The National Weather Service in Kansas City has issued an excessive heat warning for the Kansas City metropolitan area and surrounding counties as the dangerously hot weather conditions continue to grip the region.
Heat index values are expected to climb as high as 110 degrees Thursday afternoon and then return to near 105 degrees on Friday afternoon, the weather service said in its warning.
Shortly before 3 p.m. Thursday, temperatures had climbed to 98 degrees at Kansas City International Airport, according to hourly weather observations. The heat index stood at 112 degrees, which already had exceeded the maximum that the weather service had listed in its warning.
Excessive heat is the No. 1 weather-related killer in the U.S., claiming an average of 138 lives per year in the U.S. from 1990 through 2019, according to the National Weather Service.
That’s higher than the average annual death tolls from flooding, 88, tornadoes, 65, and hurricanes or tropical storms, 45, in that 30-year-period.
The heat warning was issued for Atchison, Miami, Linn, Doniphan, Leavenworth, Wyandotte and Johnson counties in Kansas and Buchanan, Platte, Clay, Jackson, Cass, Johnson, Pettis, Bates, and Henry counties in Missouri.
“Extreme heat and humidity will significantly increase the potential for heat related illnesses, particularly for those working or participating in outdoor activities,” the weather service said. “Cumulative effects of several days of heat will result in dangerous heat conditions.”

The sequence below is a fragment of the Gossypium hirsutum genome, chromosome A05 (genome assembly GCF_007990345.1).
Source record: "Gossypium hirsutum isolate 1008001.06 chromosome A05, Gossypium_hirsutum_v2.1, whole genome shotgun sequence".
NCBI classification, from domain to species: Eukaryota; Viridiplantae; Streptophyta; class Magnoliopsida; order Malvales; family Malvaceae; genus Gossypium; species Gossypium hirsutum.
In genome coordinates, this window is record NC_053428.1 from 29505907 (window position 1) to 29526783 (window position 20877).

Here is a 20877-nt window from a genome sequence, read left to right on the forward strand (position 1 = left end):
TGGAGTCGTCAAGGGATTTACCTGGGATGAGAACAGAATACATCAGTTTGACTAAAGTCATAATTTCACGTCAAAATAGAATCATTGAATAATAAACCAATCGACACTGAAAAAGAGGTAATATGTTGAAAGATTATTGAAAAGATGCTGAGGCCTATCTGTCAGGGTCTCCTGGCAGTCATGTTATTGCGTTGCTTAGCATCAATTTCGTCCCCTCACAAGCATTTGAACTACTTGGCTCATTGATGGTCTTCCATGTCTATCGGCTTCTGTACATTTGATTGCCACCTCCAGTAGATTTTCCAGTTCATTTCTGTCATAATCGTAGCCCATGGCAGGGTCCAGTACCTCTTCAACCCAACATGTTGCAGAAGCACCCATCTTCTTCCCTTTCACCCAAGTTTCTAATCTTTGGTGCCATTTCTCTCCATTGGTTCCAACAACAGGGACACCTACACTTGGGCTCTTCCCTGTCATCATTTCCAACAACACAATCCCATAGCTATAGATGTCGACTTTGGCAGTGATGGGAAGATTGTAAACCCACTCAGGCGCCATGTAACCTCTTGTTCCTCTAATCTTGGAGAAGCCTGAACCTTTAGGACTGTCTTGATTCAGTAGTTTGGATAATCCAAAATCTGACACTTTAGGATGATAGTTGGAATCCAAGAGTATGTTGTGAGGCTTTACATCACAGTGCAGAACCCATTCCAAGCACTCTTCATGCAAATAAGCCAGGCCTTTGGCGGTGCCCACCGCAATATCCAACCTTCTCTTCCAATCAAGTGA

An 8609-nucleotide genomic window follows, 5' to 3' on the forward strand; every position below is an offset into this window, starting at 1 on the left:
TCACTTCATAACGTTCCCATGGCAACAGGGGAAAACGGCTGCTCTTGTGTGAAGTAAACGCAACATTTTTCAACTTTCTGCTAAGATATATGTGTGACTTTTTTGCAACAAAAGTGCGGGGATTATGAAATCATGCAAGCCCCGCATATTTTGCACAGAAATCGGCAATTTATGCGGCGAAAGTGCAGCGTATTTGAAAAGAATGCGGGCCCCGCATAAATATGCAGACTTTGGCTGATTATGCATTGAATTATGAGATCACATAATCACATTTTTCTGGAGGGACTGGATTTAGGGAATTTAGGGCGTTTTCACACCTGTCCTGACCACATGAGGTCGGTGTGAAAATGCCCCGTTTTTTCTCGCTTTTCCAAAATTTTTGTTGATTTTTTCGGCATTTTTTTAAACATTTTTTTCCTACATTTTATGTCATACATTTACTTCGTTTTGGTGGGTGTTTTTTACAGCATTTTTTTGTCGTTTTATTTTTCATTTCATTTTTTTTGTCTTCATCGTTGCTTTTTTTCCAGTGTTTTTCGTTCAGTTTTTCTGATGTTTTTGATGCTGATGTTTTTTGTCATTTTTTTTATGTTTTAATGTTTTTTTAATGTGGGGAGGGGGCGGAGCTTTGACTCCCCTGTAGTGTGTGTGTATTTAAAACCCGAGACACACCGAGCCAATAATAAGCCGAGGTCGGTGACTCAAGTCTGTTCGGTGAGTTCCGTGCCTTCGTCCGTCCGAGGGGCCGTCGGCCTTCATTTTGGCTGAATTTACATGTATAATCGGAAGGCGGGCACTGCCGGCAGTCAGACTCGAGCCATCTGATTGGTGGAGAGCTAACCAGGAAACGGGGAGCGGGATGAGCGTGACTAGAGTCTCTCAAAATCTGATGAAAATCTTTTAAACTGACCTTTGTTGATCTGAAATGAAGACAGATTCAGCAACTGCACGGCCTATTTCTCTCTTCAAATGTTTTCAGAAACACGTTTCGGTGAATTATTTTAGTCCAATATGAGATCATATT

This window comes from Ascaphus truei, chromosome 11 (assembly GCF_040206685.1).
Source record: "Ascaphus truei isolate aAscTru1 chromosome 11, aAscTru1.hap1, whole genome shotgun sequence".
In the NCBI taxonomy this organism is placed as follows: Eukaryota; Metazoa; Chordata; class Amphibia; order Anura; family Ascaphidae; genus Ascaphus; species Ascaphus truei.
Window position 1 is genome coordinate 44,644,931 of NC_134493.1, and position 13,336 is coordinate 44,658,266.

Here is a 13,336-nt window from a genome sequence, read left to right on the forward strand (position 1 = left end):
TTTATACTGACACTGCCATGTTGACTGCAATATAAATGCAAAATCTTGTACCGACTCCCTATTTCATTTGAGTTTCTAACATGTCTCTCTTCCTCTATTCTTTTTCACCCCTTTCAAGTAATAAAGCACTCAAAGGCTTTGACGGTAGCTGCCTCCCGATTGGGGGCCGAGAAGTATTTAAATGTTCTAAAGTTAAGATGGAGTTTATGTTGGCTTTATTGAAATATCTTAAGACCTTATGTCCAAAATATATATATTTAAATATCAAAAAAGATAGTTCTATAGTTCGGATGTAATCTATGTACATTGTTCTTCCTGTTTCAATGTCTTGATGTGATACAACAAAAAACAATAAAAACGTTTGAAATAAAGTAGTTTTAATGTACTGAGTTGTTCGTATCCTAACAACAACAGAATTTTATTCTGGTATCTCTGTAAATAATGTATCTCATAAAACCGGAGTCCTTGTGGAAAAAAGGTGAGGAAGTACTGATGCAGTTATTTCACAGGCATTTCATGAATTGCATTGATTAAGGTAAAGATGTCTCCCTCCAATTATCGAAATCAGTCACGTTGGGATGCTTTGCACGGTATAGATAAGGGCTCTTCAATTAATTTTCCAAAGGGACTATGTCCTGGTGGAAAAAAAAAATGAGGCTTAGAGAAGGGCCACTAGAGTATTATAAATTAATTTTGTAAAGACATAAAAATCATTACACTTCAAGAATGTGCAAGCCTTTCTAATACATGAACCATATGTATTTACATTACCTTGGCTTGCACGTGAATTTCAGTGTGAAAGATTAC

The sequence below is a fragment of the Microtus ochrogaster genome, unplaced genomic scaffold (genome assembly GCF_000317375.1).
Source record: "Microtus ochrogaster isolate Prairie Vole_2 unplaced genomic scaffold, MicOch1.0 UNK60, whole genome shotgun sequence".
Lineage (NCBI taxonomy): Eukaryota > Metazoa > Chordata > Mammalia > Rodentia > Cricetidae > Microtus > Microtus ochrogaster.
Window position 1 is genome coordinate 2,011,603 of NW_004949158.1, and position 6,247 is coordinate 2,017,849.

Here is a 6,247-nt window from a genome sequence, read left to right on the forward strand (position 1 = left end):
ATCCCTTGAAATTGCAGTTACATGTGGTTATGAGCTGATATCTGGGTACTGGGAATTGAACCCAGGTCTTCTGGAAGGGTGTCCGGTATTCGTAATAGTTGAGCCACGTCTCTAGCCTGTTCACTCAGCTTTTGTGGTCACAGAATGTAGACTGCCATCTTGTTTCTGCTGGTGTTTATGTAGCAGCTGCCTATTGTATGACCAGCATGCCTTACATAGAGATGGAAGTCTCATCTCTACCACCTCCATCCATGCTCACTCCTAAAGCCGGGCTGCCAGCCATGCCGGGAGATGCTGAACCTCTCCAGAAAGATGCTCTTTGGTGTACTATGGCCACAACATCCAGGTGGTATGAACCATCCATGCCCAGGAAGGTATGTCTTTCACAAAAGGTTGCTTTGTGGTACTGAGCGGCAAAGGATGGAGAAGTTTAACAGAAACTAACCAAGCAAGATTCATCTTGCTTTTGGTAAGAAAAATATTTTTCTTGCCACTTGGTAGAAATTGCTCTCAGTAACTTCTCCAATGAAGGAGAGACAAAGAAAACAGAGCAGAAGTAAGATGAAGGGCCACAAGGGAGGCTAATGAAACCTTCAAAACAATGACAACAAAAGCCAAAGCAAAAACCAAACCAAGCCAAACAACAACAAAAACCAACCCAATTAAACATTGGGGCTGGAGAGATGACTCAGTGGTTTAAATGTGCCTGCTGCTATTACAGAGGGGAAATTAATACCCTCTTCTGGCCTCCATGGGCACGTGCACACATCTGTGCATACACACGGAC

The weather service urged people to drink plenty of fluids, stay in an air-conditioned room, stay out of the sun and check up on relatives and neighbors. Young children and pets should never be left in unattended vehicles under any circumstances, the weather service said.
The Kansas City Health Department urged people not to use their fans as their primary source of cooling. If their homes don’t have air conditioning, health officials urged people to take cool showers and place cool towels on the neck, arm pits and head.
Using fans alone when the heat index exceeds 99 degrees can speed up the onset of heat-related illnesses, according to the U.S. Environmental Protection Agency.
“Generally, portable electric fans may not be a practical and safe cooling mechanism during an EHE (extreme heat event) in homes that are already hot and are not air-conditioned; their use should be discouraged unless the fans are bringing in significantly cooler air from outside the dwelling,” the EPA said.
People working or spending times outside should take extra precautions, the weather service said.
“When possible reschedule strenuous activities to early morning or evening,” the weather service said. “Know the signs and symptoms of heat exhaustion and heat stroke. Wear lightweight and loose fitting clothing when possible.”
Cooler weather is expected this weekend, with mid-80s expected Sunday and into next week. Overnight temperatures will dip into the lower 60s.